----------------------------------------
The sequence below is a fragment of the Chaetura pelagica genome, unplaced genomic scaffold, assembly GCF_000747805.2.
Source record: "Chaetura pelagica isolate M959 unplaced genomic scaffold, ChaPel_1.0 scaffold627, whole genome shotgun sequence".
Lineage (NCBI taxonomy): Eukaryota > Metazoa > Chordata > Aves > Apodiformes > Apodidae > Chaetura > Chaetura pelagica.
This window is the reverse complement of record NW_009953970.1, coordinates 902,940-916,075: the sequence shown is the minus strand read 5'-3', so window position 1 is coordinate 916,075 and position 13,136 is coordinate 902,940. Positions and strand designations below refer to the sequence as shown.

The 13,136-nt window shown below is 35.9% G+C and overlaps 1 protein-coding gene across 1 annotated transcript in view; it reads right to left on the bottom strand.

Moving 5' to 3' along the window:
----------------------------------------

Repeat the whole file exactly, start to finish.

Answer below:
The sequence below is a fragment of the Chaetura pelagica genome, unplaced genomic scaffold, assembly GCF_000747805.2.
Source record: "Chaetura pelagica isolate M959 unplaced genomic scaffold, ChaPel_1.0 scaffold627, whole genome shotgun sequence".
Lineage (NCBI taxonomy): Eukaryota > Metazoa > Chordata > Aves > Apodiformes > Apodidae > Chaetura > Chaetura pelagica.
This window is the reverse complement of record NW_009953970.1, coordinates 902,940-916,075: the sequence shown is the minus strand read 5'-3', so window position 1 is coordinate 916,075 and position 13,136 is coordinate 902,940. Positions and strand designations below refer to the sequence as shown.

The 13,136-nt window shown below is 35.9% G+C and overlaps 1 protein-coding gene across 1 annotated transcript in view; it reads right to left on the bottom strand.

Moving 5' to 3' along the window: